Despite the large crowds, there were some panels worth facing the crowds and attending. Here are three I went to:

 Star Trek: The Next 50 Years – Authors Mark A. Altman and Edward Gross (The Fifty-Year Mission) along with Scott Mantz from Access Hollywood looked back over the last fifty years of Star Trek and speculated on where the franchise will boldly go during the next fifty years. They looked at how the television program and the movies have inspired generations to explore careers in science and technology – both male and female, and of all ethnic and racial groups due to the strong characters in the series. They cited the importance of Uhura (ST:TOS), Benjamin Sisco (ST:DS9), and Michael Doren (ST:NG) as role-models to name a few. It wasn’t easy to deal with the serious topics of equality and war, but under Gene Rodenberry’s leadership, determination to preserve his vision, and tenacity to stand up to network executives he won most of the time. One example when he backed down was that of Majel Barrett being demoted to Nurse Chapel from Number One in the original pilot because the network said no body would believe a woman as second in command.

Most of the lore they discussed was familiar, but they talked about a new movie in the works as well as a new television series – Star Trek: Discovery. Discovery is reported to take place ten years before ST:TOS, but it’s unclear if that is before or during the same time as ST: Enterprise. It will launch part one of the pilot on Sunday, September 24 following NFL Football and 60 Minutes, then part two will stream on CBS All Access immediately following. All remaining episodes will also be available on CBS All Access. It was discussed if fans would be willing to pay the approximately $4.95 per week to watch the weekly series. I’m sure I will find out more at the Star Trek Convention in Las Vegas next week (more on that to come.)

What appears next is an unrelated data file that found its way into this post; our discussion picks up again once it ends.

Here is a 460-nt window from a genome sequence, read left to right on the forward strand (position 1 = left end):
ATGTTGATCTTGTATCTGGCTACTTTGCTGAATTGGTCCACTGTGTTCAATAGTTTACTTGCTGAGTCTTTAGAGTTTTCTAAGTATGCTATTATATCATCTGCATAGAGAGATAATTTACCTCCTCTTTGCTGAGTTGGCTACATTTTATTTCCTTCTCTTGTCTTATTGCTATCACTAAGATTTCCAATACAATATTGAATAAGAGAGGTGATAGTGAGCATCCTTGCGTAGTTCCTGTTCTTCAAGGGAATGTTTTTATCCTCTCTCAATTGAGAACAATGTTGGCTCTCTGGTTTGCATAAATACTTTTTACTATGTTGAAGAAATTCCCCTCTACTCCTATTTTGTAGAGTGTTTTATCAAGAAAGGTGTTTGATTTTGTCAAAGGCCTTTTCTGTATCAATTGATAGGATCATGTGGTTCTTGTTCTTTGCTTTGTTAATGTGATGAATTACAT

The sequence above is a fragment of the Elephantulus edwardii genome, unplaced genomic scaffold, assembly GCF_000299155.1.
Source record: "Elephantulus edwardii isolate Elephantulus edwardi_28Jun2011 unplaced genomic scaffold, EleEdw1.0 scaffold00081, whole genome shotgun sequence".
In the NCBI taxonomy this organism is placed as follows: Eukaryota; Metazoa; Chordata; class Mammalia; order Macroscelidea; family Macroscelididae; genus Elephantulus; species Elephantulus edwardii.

Comics Arts Conference #5: Lassoing the Truth: Marston Verses Wertham in the Wonder Woman War –  The Comic Arts Conference is an academic conference within Comic Con study the role of comics in society, as well as the history and art. The topic was looking at William Moulton Marston, a psychologist and creator of Wonder Woman, who wanted to empower America’s youth and especially the girls to reach for something higher. He believed that if women were in power, the world would be a better place and free of war and poverty because the female of our species was more nurturing and empathetic than the males. When Fredric Wertham, a psychiatrist, wrote his book the Seduction of the Innocent (1954) he blamed the rise juvenile delinquency on the proliferation of comic books.  Wertham attacked Marston, who passed away in 1947, and his creation. Wertham felt it promoted S&M and lesbianism. He also felt that Wonder Woman gave girls a false sense of their abilities, and encouraged them to be un-feminine.   Time has shown that Wertham’s thoughts couldn’t be further from the truth. Wonder Woman has inspired countless girls to grow up and be soldiers, pilots, and police officers (and much more).